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What is electroreception in fish?

What is electroreception in fish?

electroreception, the ability to detect weak naturally occurring electrostatic fields in the environment. Electroreception is found in a number of vertebrate species, including the members of two distinct lineages of teleosts (a group of ray-finned fishes) and monotremes (egg-laying mammals).

What fishes can benefit from electroreception?

The electroreceptive organ of cartilaginous fishes and nonteleost bony fishes – lungfishes, coelacanths, bichirs, reedfishes, sturgeons, and paddlefishes – is the ampullary organ, often called the ampullae of Lorenzini.

Do catfish have ampullae of Lorenzini?

The electroreceptive sense organs, sensitive to weak electric fields, consist of either ampullary organs (first identified as Ampullae of Lorenzini) found in some teleost fish such as catfish and sturgeons (Bone and Moore, 2008; Hofmann, 2011; Jørgensen, 2011) and tuberous organs (Fig.

Why is electroreception in sharks?

Sharks are literally wired for hunting. The finned predators of the high seas are equipped with a special sense called electroreception that allows them to home in on prey with deadly accuracy.

Is electroreception possible for humans?

Do humans possess this sense? It is unlikely, and to date, there is not much credible evidence that we do. For one thing, all known electroreceptive species are aquatic. Electricity is conducted by water, but is only poorly conducted, if at all, by air.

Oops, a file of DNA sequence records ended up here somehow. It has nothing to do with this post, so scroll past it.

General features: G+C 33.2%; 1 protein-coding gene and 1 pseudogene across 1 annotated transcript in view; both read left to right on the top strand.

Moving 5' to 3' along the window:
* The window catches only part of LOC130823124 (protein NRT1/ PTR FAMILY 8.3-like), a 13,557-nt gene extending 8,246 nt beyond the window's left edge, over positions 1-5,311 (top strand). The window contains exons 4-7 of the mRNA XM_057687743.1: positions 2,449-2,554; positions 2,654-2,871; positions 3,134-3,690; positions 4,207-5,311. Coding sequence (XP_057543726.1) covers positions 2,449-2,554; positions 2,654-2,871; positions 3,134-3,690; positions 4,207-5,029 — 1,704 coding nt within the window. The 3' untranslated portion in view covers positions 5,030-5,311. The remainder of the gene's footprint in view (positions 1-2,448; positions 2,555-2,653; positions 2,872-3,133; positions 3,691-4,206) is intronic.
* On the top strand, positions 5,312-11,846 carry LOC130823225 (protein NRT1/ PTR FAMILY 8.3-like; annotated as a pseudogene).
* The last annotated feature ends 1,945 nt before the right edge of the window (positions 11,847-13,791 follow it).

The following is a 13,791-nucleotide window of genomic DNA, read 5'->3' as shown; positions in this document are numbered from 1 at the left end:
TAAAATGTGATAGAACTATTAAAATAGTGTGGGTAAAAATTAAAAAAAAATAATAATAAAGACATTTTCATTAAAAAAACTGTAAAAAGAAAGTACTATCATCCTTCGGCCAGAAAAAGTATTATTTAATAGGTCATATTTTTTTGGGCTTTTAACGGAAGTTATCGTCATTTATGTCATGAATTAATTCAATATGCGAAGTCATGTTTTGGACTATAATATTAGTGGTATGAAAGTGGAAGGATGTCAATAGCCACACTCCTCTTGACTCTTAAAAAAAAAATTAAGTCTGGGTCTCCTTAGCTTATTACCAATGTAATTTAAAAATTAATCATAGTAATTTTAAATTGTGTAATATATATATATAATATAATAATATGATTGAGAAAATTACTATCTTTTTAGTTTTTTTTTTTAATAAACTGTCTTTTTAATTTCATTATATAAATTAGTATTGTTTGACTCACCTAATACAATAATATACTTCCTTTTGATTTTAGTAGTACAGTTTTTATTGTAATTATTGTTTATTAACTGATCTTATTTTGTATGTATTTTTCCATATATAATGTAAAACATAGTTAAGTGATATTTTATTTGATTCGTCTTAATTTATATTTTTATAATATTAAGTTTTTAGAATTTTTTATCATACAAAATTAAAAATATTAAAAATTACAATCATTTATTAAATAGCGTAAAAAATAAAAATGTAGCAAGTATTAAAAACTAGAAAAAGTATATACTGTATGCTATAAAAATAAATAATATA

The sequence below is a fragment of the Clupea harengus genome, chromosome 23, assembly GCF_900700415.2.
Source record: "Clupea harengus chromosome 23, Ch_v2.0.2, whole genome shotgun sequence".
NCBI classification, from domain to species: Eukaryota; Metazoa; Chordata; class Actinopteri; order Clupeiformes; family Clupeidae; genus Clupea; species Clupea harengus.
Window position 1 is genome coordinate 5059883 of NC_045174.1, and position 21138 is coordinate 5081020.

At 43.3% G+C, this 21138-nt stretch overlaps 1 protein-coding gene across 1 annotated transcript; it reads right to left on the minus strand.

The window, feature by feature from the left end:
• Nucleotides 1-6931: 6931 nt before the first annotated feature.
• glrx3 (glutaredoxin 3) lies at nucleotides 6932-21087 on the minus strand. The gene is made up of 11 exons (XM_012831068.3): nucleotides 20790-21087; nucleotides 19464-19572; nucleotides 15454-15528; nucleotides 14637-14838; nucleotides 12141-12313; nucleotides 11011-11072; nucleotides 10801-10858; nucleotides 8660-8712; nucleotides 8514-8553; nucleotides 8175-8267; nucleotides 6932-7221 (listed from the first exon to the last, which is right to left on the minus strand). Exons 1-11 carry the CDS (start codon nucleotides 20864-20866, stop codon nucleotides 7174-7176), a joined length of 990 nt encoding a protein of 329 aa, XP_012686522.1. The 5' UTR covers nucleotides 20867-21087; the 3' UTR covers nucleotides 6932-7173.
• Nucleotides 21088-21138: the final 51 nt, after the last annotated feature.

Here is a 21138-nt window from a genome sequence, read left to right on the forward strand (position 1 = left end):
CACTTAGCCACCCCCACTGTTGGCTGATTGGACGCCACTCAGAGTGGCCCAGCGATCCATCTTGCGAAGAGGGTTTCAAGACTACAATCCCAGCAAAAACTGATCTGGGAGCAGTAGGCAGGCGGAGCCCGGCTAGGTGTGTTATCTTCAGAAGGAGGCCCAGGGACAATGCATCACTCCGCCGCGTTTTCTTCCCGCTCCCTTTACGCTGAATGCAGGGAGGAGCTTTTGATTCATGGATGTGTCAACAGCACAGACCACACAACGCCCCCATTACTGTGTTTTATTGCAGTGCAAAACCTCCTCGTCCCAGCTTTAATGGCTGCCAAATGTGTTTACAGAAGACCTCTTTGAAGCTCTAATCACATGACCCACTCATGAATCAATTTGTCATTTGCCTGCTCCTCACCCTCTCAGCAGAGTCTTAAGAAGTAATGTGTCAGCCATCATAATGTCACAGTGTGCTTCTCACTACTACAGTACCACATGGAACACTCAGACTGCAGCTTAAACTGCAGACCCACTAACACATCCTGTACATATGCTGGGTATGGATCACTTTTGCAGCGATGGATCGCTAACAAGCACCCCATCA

Does electroreception only work in water?

The capabilities are found almost exclusively in aquatic or amphibious animals, since water is a much better conductor of electricity than air. In passive electrolocation, objects such as prey are detected by sensing the electric fields they create.

How do animals use electroreception?

Electroreceptive animals use the sense to locate objects around them. This is important in ecological niches where the animal cannot depend on vision: for example in caves, in murky water and at night.

What fish has Lorenzini ampullae?

Ampullae of Lorenzini are present in cartilaginous fishes (sharks, rays, and chimaeras), lungfishes, bichirs, coelacanths, sturgeons, paddlefishes, aquatic salamanders, and caecilians.

Do bony fish have electroreception?

Electroreception. Some bony fishes in the families Electrophoridae, Gymnotidae, and Mormyridae produce a low-voltage electric current that sets up a field around the fish. Tiny skin organs on the fish detect disruptions in the electric field that are caused by prey or inanimate objects.

Do all sharks use electroreception?

Sharks and rays (Elasmobranchii) rely on electrolocation using their ampullae of Lorenzini in the final stages of their attacks, as can be demonstrated by the robust feeding response elicited by electric fields similar to those of their prey.

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